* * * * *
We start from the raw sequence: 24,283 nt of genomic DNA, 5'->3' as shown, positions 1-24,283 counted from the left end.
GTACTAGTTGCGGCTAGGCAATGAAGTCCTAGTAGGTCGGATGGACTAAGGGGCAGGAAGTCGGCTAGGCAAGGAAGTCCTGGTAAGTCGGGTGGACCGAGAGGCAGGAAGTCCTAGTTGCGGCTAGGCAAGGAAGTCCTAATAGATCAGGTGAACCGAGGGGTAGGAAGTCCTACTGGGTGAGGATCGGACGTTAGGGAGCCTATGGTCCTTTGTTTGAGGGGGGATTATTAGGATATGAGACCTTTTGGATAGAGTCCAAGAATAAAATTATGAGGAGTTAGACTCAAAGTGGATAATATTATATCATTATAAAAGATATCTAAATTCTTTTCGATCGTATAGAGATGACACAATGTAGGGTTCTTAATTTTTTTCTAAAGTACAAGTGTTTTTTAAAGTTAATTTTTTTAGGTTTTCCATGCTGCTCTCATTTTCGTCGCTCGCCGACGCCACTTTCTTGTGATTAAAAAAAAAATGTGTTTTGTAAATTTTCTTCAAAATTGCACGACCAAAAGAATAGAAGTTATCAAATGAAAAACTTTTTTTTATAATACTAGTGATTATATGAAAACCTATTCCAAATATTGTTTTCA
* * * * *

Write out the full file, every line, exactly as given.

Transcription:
We start from the raw sequence: 24,283 nt of genomic DNA, 5'->3' as shown, positions 1-24,283 counted from the left end.
GTACTAGTTGCGGCTAGGCAATGAAGTCCTAGTAGGTCGGATGGACTAAGGGGCAGGAAGTCGGCTAGGCAAGGAAGTCCTGGTAAGTCGGGTGGACCGAGAGGCAGGAAGTCCTAGTTGCGGCTAGGCAAGGAAGTCCTAATAGATCAGGTGAACCGAGGGGTAGGAAGTCCTACTGGGTGAGGATCGGACGTTAGGGAGCCTATGGTCCTTTGTTTGAGGGGGGATTATTAGGATATGAGACCTTTTGGATAGAGTCCAAGAATAAAATTATGAGGAGTTAGACTCAAAGTGGATAATATTATATCATTATAAAAGATATCTAAATTCTTTTCGATCGTATAGAGATGACACAATGTAGGGTTCTTAATTTTTTTCTAAAGTACAAGTGTTTTTTAAAGTTAATTTTTTTAGGTTTTCCATGCTGCTCTCATTTTCGTCGCTCGCCGACGCCACTTTCTTGTGATTAAAAAAAAAATGTGTTTTGTAAATTTTCTTCAAAATTGCACGACCAAAAGAATAGAAGTTATCAAATGAAAAACTTTTTTTTATAATACTAGTGATTATATGAAAACCTATTCCAAATATTGTTTTCA